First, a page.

To provide a sort of "calm before the storm," Ferguson preceded his intermission with the Opus 28 sonata in D major, sometimes called the "Pastoral," completed in 1801.  There may be more of a sense of "comfortable expectations" in this composition;  but it still offers its own share of surprises.  Most interesting may be the Scherzo movement, whose eccentricities anticipate the approach to ternary form that would receive further development in Beethoven's published bagatelles.  There is also an abundance of that quality of keen wit, which Beethoven recognized so readily in Haydn and could then turn to his own advantage.  Thus, it revealed the Beethoven of 1801 exploring twists on tradition in good humor almost two decades before those explorations would take the more Titanic turn that led to Opus 106.

        In last night's performance Ferguson presented himself very much as a pianist for the serious listener.  He made a convincing case that there is always more for such listeners to discover in the music of the nineteenth century, and he made that case with an affable but highly industrious performing style.  I suspect that he would be just as effective a guide for any other period of music history.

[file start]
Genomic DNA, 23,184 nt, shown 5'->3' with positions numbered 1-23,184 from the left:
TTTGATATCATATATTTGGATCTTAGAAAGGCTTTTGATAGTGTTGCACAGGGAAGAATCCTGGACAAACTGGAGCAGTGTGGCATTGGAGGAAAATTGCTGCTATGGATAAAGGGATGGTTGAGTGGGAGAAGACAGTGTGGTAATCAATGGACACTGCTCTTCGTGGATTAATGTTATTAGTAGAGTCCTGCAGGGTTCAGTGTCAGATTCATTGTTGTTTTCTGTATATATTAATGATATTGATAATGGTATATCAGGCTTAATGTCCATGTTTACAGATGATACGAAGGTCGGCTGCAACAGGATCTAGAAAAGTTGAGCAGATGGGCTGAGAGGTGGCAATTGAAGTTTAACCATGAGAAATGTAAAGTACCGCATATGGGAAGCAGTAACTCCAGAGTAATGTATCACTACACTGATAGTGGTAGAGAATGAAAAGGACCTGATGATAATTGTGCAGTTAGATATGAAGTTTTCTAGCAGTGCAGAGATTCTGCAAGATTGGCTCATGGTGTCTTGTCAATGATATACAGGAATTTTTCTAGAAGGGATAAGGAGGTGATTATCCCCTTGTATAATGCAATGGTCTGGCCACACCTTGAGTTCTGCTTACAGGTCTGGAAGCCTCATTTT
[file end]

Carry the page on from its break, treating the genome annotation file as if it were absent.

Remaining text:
August 25, 2000

“Pianist Plays Old, New, His Own--All Brilliantly”


Impressive qualities of pianistic brilliance, strength, intellect and sensitivity marked the concert by pianist-composer John Ferguson in the First Methodist Church Wednesday night, and they were brought to bear on a program of extraordinary variety and interest.

For one thing, it reached all the way back to Beethoven and Liszt and was as contemporary as today’s John Zorn, to say nothing of the premiere of one of Ferguson’s pieces.  But spanning two centuries is not that unusual.  This program was also a rare trip to a near-forgotten tradition: piano transcriptions of symphonies.  The first half of Ferguson’s recital was Franz Liszt’s transcription for two hands of Ludwig van Beethoven’s Symphony No. 7.

It is common to regard such works as a way to display the soloist’s virtuosity, and often they were merely that.  But Liszt was a formidable composer in his own right, and one with a conscience.  He was the greatest virtuoso of the 19th century, but to him, Beethoven was “sacred,” and when his publishers persuaded him to transcribe all nine Beethoven symphonies, he wrote that he wanted to transfer to the piano not only the “grand outlines” of the originals but also their “numerous fine details and smaller traits.”